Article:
Unless something has changed greatly in the past few months, there is no playground on the roof of Thomson. The noise you are hearing is the children running around the dark, interior, low-ceilinged, garage-like space below the roof. The children refer to this space as the dungeon.

by Danielle on Mar 13, 2012 10:23 am • linkreport

Why not create a playground/park on part of Penn Ave in front of the White House? I realize govt vehicles still need to drive in this area but there's enough room for a few secret service SUVs and a playground. Maybe Michelle Obama's office would be willing to spearhead this effort just like they stood up the Vermont Ave farmer's market?

by Falls Church on Mar 13, 2012 10:33 am • linkreport

Stevens has a playground, but whether or not they open(ed) it up to non-students is something I don't know. Of course, it's been (short sightedly) closed for a couple of years now, so I'm not sure if anyone uses it, I seriously doubt it. Which is a waste.

by Jazzy on Mar 13, 2012 10:54 am • linkreport

Why not build one in Franklin Square? It is near enough to Thomson School so that it can be utilized by its students. The square is already larger than its demand at this time, so no childless adults will be missing the space that a playground will occupy.

by engrish_major on Mar 13, 2012 11:13 am • linkreport

I think playgrounds DT are a really good idea for both the locals with families and for tourists with young children. Many of the parks already mentioned are good candidates: Franklin Sq, Lafayette, McPherson, Mt. Vernon, and so on. They can be made to fit into a corner of the squares with some nice cast iron fences around them to blend in with the character of the squares. I've seen this in some of the squares in Manhattan.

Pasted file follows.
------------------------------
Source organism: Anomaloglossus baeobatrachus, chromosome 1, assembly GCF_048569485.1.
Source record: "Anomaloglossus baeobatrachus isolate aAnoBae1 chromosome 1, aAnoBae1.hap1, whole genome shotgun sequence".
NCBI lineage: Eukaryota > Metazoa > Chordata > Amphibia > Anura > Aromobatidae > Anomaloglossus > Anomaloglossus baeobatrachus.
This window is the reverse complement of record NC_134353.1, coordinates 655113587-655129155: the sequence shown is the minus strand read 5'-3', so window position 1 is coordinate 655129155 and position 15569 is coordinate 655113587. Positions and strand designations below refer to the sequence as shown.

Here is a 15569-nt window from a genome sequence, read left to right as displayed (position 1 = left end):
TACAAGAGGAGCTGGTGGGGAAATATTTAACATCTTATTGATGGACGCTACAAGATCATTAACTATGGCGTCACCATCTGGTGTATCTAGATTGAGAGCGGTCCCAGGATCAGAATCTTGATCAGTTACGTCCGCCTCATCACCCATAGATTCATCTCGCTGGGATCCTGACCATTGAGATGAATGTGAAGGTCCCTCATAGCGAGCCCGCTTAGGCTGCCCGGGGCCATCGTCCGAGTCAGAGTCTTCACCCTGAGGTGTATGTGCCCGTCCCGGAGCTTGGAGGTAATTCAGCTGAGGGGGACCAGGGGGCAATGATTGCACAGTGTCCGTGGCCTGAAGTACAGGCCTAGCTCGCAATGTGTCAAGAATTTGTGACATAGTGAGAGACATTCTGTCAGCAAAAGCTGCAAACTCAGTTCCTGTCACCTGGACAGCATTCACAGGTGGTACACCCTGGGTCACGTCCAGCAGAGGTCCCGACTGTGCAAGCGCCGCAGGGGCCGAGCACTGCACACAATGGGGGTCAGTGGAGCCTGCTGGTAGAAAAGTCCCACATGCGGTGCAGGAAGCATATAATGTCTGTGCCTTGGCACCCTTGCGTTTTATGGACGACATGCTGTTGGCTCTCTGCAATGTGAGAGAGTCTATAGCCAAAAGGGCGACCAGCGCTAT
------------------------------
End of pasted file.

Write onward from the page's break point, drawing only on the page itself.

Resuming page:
by dc denizen on Mar 13, 2012 11:22 am • linkreport

@Jazzy - Great to know about Stevens. KaBOOM! just posted information about Joint Use Agreements on Facebook this morning.

@engrish_major - We totally agree! We discussed Franklin Square during our walking tour. That will take multiple years to plan. We hope to write a post about it in an upcoming post.

by Caroline Armijo on Mar 13, 2012 11:23 am • linkreport

Hi Caroline and Danielle - while sympathetic to your desire to get a playground and not wanting to derail the process, no one has contacted the Board of the Mt Vernon Square Neighborhood Association or the Mount Vernon Triangle Community Improvement District as of yet. Letters of support from our groups could help the process. I would also suggest notifying Jack Evans' staff as soon as possible since all the sites you've suggested are in his Ward. Also, you'll probably want to notify the various ANC's (esp. Rachelle Nigro) around the area and the Convention Center Neighborhood Association. Martin Moulton stepped down as President of that org, but I'm sure he can tell you who replaced him.

A fellow Board member and myself are going to try and attend the meeting tomorrow night. The other board member also represents the Condo Board of the City Vista (5th and K), which has looked into this issue and can bring some experience. We look forward to helping in any way possible.

- Sam Shipley

by Shipsa01 on Mar 13, 2012 11:50 am • linkreport

Sam - Thank you for your support. We should definitely be working with all the groups that you have mentioned.
It has been quite a challenge coming up with a complete list of groups and making all of the contacts. One of the purposes of this post is to try to get a greater reach to make sure we are discussing it with all the interested parties. I'm very glad that it has reached you, as it sounds like you will be a great help on this front.